Ancient synagogue of La Mota

Convent of St. Vincent Ferrer, built on the old synagogue of La Mota

The only synagogue operating in the aljama of Plasencia since the foundation of the city by Alfonso VIII until its devastation in 1477 is situated in the area of La Mota. The rabbinic court of the aljama had its headquarters at the La Mota synagogue, classified by the Jewish community in 1488 as the best and oldest in all of Extremadura.

The church of St. Vincent Ferrer, which the residents of Plasencia call Santo Domingo (St. Dominics) as it belonged to the Dominicans, occupied the place where the old synagogue of La Mota used to be located, confiscated in 1477 by the Counts of Plasencia to expand the outbuildings of the palace and the future convent. Its situation shows in the historic documentation. In 1455 the synagogue of La Mota is near the houses of the buult by Count Pedro de Zúñiga in the vicinity of the old house of Tel Díaz. A document from 1477 states that the demolished house of Rabbi Abraham de Aloya is situated near the de la casa que se agora faze e fazía mi palaçio e casas of the Count of Plasencia.Un documento de 1477 refiere que la casa derruida de rabí Abraham de Aloya se halla cerca de la casa que se agora faze e fazía mi palaçio e casas del conde de Plasencia.

In the archaeological excavations undertaken by Cristina Sánchez Hernández and Pedro Matesanz Vera in the Jewish quarter of La Mota and in the area of the St. Vincent convent material remains were found linked to worship at a synagogue such as a possible janukiya and a bronze pointer (in Hebrew, yad, currently at Cáceres Museum). In the construction of the church of St. Vincent Ferrer some headstones from the neighbouring Jewish cemetery of Berrocal were also used.

The synagogue

The synagogue (place of congregation, in Greek) is a Jewish temple. It faces Jerusalem, the Holy City, and it is a place for religious ceremonies, communal prayer, studying and meeting.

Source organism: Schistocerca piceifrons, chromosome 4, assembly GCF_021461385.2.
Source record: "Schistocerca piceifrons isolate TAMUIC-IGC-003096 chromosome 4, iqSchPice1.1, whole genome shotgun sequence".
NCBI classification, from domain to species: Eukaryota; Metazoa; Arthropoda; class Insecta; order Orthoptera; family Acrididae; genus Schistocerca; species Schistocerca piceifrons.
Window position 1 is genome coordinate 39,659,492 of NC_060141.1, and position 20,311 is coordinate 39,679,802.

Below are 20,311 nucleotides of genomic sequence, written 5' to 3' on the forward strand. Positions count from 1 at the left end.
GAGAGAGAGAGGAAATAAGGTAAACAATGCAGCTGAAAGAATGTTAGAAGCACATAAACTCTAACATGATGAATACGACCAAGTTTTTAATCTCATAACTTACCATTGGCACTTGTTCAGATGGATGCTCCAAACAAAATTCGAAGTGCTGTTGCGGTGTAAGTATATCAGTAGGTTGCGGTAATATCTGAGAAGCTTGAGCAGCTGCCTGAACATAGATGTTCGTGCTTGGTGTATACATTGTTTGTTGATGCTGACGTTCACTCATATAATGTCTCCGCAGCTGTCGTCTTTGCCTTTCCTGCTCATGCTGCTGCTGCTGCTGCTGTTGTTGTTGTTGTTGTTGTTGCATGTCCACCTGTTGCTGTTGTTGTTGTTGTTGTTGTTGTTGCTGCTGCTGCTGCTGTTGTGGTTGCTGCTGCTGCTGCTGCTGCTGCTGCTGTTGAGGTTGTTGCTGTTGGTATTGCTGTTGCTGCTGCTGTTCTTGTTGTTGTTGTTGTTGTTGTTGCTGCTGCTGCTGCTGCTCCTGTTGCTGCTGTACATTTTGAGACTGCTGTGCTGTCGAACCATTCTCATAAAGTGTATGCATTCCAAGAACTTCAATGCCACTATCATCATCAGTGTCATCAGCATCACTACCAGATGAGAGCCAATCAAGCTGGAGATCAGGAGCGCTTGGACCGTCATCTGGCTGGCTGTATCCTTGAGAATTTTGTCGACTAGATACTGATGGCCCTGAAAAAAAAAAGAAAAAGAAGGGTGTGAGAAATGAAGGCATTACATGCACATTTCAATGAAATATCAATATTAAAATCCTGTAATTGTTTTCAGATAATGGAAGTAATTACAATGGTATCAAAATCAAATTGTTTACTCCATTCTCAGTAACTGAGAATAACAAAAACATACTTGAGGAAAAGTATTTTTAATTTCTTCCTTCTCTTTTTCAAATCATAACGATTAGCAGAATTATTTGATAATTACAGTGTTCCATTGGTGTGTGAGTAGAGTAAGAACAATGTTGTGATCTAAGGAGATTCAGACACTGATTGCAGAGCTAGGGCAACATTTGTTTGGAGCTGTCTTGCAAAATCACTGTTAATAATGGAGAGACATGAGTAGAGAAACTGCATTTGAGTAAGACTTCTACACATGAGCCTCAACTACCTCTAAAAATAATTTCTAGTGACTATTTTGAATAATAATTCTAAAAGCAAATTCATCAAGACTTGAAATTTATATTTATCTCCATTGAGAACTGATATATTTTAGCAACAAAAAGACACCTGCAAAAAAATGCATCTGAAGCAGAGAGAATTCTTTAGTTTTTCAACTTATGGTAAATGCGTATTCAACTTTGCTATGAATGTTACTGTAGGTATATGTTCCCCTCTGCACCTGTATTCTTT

The Torahis read at the ceremonies. This task is conducted by the Rabbis aided by the cohen or singing child. The synagogue is not only a house of prayer but also an instruction centre as it is there where the Talmudic schools are usually run.

Men and women sit in separate sections.

The synagogue interior contains:

  1. The Hejal closet located in the east wall, facing Jerusalem, stored inside the Sefer Torah, the scrolls of the Torah, the Jewish sacred law.
  2. The Ner Tamid, the everlasting flame always lit before the Ark.
  3. The menorah, a seven-armed candelabrum, a habitual symbol in worship.
  4. The Bimah, place from where the Torah is read.


New cathedral of Plasencia

Santa Clara street gives out into the spacious triangle formed by Cathedral square, also connected with the Jewish universe by the figure of the converted bishop Gonzalo de Santa María and the carvings of Rodrigo Alemán who sculpted in the choir stalls of the old cathedral images which are very unorthodox front Christian standpoint, including some rabbis giving instructions to the Baby Jesus in the portrayal of the Birth of Christ.

In actual fact, Plasencia Cathedral is the interrupted superimposing of two temples: the lack of financing left the remodelling commenced a century below incomplete in the 16th century which had been designed to reuse the materials of the old cathedral to build a new one which was much more monumental.

The old cathedral, or St. Mary´s Cathedral, is a good example of the transition from the Romanesque (with its shafts and chapters) to the Gothic (with its arches and large windows) and it began to be built in the 13th century under the orders of the masters Remondo, Diego Días, Gil de Cislar and Juan Francés to be completed in the 14th century. Three naves remain (the apse gave way to the new construction), the cloister (Cistercian with Gothic arches), the Romanesque Gateway from the western façade and, in particular, the extraordinary chapel of San Pablo, its old capitulary room, miraculously saved from absorption by the new structure. In the northern wing of the cloister you can perfectly see in an image which has stood still in time, the unfinished fusion of the two cathedrals.

The new catedral is from the 15th and 16th centuries and it has its own head and the arms of the Latin cross, but it doesn´t have the development of the naves. Designed at the initiative of don Gutierre Álvarez de Toledo, the son of the first Dukes of Alba, its first features were by Juan de Álava with subsequent interventions by Francisco de Colonia, Rodrigo Gil de Hontañón, Diego de Siloé and Alonso de Covarrubias. The upshot of this new Project are the northern and southern façades which allow us to imagine the spectacular nature of the new project.